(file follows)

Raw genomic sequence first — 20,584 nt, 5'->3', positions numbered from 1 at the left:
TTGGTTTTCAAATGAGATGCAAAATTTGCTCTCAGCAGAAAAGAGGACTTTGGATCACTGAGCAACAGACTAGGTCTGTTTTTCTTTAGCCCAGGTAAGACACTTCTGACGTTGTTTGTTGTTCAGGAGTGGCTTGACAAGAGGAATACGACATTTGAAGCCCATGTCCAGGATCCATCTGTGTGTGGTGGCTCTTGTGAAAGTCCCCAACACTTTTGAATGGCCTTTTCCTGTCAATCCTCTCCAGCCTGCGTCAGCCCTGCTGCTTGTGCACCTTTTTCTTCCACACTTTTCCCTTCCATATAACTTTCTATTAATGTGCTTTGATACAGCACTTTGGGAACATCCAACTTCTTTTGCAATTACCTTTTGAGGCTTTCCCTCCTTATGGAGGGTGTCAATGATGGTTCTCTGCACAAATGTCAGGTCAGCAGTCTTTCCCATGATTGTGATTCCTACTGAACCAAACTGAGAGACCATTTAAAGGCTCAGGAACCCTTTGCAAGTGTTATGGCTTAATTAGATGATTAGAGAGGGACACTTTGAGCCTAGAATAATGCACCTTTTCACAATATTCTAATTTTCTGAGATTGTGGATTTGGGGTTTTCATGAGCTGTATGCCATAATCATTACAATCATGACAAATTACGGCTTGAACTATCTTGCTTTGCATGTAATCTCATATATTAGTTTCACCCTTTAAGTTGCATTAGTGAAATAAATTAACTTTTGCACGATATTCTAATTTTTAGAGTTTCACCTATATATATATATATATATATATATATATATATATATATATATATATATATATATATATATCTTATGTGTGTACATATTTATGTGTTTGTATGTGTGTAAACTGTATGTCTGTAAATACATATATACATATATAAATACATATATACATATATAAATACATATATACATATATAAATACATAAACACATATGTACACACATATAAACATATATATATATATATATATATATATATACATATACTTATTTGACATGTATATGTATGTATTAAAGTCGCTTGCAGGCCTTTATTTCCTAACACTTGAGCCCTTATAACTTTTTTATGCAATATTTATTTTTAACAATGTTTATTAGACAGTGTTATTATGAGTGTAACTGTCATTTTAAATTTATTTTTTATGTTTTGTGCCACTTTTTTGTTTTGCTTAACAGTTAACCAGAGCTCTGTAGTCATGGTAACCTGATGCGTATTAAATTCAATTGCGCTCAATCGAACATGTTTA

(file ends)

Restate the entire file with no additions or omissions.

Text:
Raw genomic sequence first — 20,584 nt, 5'->3', positions numbered from 1 at the left:
TTGGTTTTCAAATGAGATGCAAAATTTGCTCTCAGCAGAAAAGAGGACTTTGGATCACTGAGCAACAGACTAGGTCTGTTTTTCTTTAGCCCAGGTAAGACACTTCTGACGTTGTTTGTTGTTCAGGAGTGGCTTGACAAGAGGAATACGACATTTGAAGCCCATGTCCAGGATCCATCTGTGTGTGGTGGCTCTTGTGAAAGTCCCCAACACTTTTGAATGGCCTTTTCCTGTCAATCCTCTCCAGCCTGCGTCAGCCCTGCTGCTTGTGCACCTTTTTCTTCCACACTTTTCCCTTCCATATAACTTTCTATTAATGTGCTTTGATACAGCACTTTGGGAACATCCAACTTCTTTTGCAATTACCTTTTGAGGCTTTCCCTCCTTATGGAGGGTGTCAATGATGGTTCTCTGCACAAATGTCAGGTCAGCAGTCTTTCCCATGATTGTGATTCCTACTGAACCAAACTGAGAGACCATTTAAAGGCTCAGGAACCCTTTGCAAGTGTTATGGCTTAATTAGATGATTAGAGAGGGACACTTTGAGCCTAGAATAATGCACCTTTTCACAATATTCTAATTTTCTGAGATTGTGGATTTGGGGTTTTCATGAGCTGTATGCCATAATCATTACAATCATGACAAATTACGGCTTGAACTATCTTGCTTTGCATGTAATCTCATATATTAGTTTCACCCTTTAAGTTGCATTAGTGAAATAAATTAACTTTTGCACGATATTCTAATTTTTAGAGTTTCACCTATATATATATATATATATATATATATATATATATATATATATATATATATATATATATATCTTATGTGTGTACATATTTATGTGTTTGTATGTGTGTAAACTGTATGTCTGTAAATACATATATACATATATAAATACATATATACATATATAAATACATATATACATATATAAATACATAAACACATATGTACACACATATAAACATATATATATATATATATATATATATATACATATACTTATTTGACATGTATATGTATGTATTAAAGTCGCTTGCAGGCCTTTATTTCCTAACACTTGAGCCCTTATAACTTTTTTATGCAATATTTATTTTTAACAATGTTTATTAGACAGTGTTATTATGAGTGTAACTGTCATTTTAAATTTATTTTTTATGTTTTGTGCCACTTTTTTGTTTTGCTTAACAGTTAACCAGAGCTCTGTAGTCATGGTAACCTGATGCGTATTAAATTCAATTGCGCTCAATCGAACATGTTTA